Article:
Sadly, in contrast to its amusing engraving this cup has a more sobering epilogue; it was discovered in the grave of a ten-year old boy offered by his father in a funeral pyre. Doubly tragic is that the young lad, who was in death its final recipient, would never know the adult delight the cup’s inscription signified. The somber conclusion of this cup’s destiny is a reminder that in the Greek world omnipresent death was humor’s dark companion.
Which brings us to the fate of Pithecusae; in a land of firsts with a population boasting ten thousand at its zenith in 700 BCE, why was this plucky Greek settlement not better known? While it was the rich volcanic soil that initially lured the Greeks to settle the island of Pithecusae, the reason for its demise lies also in the soil’s combustible origins.
According to geographer and historian Strabo (64 BCE to 24 CE), severe volcanic and earthquake activity impacted Pithecusae’s acclaim leading one classical scholar to term it “the lid of a cauldron.” Indeed, due to its geological volatility, an exodus ensued and Pithecusae’s bustling trade was eventually transferred to the nearby Greek settlement of Cumae on the southern Italian mainland. Most historians agree that by 500 BCE the settlement of Pithecusae was all but destroyed by a volcanic eruption of Mount Epomeo, the island’s largest volcano.
Perhaps in a fitting Homeric denouement, the fiery fate of Nestor’s Cup foreshadowed the incendiary collapse of the once burgeoning land from which it sprung.

The Battle of Nisibis: Parthia VS Rome

by August 23, 2019

By Edward Whelan, Contributing Writer, Classical Wisdom
The Battle of Nisibis (217 AD) was the last battle between the Roman and the Parthian Empire. They had battled each other regularly for almost three centuries. This two-day battle was a particularly brutal and bloody one.
Parthian horse archer

Parthian horse archer

The Background to the Battle of Nisibis
Caracalla was one of the bloodiest tyrants ever to rule Rome. He murdered his own brother and massacred the inhabitants of Alexandria. He was possibly mad and believed himself to be a second Alexander the Great. In 216 AD Parthia was convulsed by a civil war between King Atrabanus V and his brother. Caracalla decided to take advantage of this, to seize more territories. He first cunningly offered to marry the daughter of Artabanus V, but the Parthian monarch rejected his proposal.
Caracalla used this refusal as a pretext to invade Parthian lands, in the process he broke a peace treaty between the two states. He invaded what is now Northern Iraq and devastated it and committed many atrocities before he retreated back into Roman territory, for winter. Caracalla had become increasingly unpredictable and his inner circle feared him greatly. The Prefect of the Praetorian Guard Macrinus killed the crazed tyrant and seized the throne in April 217.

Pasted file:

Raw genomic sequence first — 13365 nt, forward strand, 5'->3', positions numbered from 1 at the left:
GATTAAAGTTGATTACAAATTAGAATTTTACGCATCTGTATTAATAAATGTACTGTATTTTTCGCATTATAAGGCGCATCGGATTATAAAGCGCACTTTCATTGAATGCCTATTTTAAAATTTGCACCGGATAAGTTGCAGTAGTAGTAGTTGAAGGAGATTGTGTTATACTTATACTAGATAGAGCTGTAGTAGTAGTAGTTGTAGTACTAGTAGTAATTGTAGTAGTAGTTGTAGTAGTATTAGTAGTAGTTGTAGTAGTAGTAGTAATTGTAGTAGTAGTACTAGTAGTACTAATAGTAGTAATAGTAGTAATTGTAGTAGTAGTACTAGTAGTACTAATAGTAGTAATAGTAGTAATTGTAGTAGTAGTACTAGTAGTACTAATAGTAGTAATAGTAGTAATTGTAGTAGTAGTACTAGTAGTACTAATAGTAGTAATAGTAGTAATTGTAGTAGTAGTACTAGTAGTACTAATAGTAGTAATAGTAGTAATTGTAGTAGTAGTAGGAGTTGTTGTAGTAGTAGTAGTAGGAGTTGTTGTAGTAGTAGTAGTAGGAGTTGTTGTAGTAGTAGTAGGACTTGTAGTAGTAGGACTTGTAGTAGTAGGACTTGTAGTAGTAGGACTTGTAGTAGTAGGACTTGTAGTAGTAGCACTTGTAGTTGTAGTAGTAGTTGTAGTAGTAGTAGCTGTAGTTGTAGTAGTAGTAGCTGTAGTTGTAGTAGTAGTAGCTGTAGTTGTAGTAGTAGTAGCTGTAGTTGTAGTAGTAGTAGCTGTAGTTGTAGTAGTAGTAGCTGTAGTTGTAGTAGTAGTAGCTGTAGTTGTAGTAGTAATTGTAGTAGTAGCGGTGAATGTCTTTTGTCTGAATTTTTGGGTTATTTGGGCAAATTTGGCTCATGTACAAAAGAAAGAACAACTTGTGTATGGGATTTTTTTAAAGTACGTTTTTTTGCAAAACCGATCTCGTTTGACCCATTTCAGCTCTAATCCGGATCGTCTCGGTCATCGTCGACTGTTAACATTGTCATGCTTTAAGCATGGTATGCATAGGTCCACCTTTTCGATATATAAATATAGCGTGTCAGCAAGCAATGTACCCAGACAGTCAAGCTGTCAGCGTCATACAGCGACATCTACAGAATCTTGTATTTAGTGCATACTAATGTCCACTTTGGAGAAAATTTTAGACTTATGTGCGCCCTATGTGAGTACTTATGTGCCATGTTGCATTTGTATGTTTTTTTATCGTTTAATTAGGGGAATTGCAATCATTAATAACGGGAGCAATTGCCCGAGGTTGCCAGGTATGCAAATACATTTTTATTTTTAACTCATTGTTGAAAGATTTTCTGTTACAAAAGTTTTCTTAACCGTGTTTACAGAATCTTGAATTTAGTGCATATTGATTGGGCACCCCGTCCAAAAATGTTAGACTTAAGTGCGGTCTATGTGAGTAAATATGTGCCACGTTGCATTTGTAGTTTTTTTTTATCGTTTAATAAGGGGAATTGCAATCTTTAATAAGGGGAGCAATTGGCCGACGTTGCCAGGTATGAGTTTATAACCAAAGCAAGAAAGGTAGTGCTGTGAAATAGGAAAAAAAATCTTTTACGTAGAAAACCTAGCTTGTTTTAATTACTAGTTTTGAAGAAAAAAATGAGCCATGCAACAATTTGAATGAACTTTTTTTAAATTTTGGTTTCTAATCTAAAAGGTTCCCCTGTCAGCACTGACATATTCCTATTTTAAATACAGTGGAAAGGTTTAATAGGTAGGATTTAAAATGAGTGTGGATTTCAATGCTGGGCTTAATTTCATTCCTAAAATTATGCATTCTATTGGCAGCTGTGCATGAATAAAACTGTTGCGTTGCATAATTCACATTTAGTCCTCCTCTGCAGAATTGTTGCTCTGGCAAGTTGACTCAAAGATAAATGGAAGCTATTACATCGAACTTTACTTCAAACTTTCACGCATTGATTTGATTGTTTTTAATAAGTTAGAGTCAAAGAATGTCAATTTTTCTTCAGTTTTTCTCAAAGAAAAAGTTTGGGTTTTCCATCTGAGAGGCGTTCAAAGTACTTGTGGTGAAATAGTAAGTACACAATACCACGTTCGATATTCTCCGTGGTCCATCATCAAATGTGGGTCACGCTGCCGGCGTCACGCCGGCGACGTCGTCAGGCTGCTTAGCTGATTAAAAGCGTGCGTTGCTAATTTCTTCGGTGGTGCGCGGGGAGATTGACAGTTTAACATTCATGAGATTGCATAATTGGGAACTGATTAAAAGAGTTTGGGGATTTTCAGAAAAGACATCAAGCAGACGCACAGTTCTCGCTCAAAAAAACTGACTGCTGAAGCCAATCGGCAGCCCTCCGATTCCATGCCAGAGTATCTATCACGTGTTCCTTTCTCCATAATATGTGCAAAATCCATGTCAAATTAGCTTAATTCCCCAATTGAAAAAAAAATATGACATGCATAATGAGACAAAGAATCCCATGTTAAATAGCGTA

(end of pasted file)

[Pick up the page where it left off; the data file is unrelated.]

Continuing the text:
Caracalla

A bust of the Emperor Caracalla

The Battle of Nisibis
Artabanus and the Parthians were enraged by Caracalla’s outrageous behavior. The Parthians invaded Roman territory. As the new emperor Macrinus had no military experience, he sought a diplomatic solution. The Parthian monarch and his men, however, wanted revenge. It should be noted that they did not know that Caracalla was already dead and that there was a new Emperor.
The two armies met in the Armenian Highlands, near the city of Nisibis, in what is now Eastern Turkey. Macrinus’ army was mainly infantry based while the Parthians were overwhelmingly cavalry. The Romans had legionnaires, archers and skirmishers, largely javelin throwers. The Parthians had heavily armored horsemen, known as cataphracts, precursors to medieval knights, and javelin throwers riding camels.
The Romans were positioned on sloping ground. The heavily armored troops were lined up in a defensive line, while the cavalry and light troops guarded their flanks.
Bust of Macrinus

Bust of Macrinus

On the first day, Artabanus reminded them of the recent atrocities committed by the Romans and then ordered them to attack. The camels, cavalry and light troops of the Parthians advanced and made some gains, inflicting heavy casualties on the Romans light troops, mainly Auxiliaries.
Macrinus’ forward units retreated but as they did, they left crow’s feet behind them. These were pointed steel devices which the Parthians camels and horses stood on. This led to terrible injuries and many riders were killed after being thrown from their saddles. The Parthians were not deterred. Their famous mounted archers fired volley upon volley of arrows on the Roman lines. This continued until dark; the death toll was very high and the moans of the dying could be heard throughout the night.
The morning of the second day, the battle opened up with the Parthians camel-back javelin throwers inflicting heavy casualties on the Romans. By the late morning, the heavy cavalry of the Parthians attacked the mainline of the Romans. However, at close quarters the heavy Roman infantry was able to beat back the attackers. Macrinus’ army had no relief as the Parthians, furious at the crimes committed by Caracalla, were in a frenzy. They wanted Roman blood.
A modern re-enactor dressed as a   Cataphract

A modern re-enactor dressed as a Cataphract

Seeing that a frontal assault was getting him nowhere, Artabanus ordered an attack on the flanks. This heavy cavalry almost succeeded in pushing back the flanks of the Romans. However, Macrinus’ men extended their line and Moorish javelin throwers helped to inflict heavy casualties on the Parthian cataphracts and camel-riders. This saved the Romans from being encircled and potentially annihilated.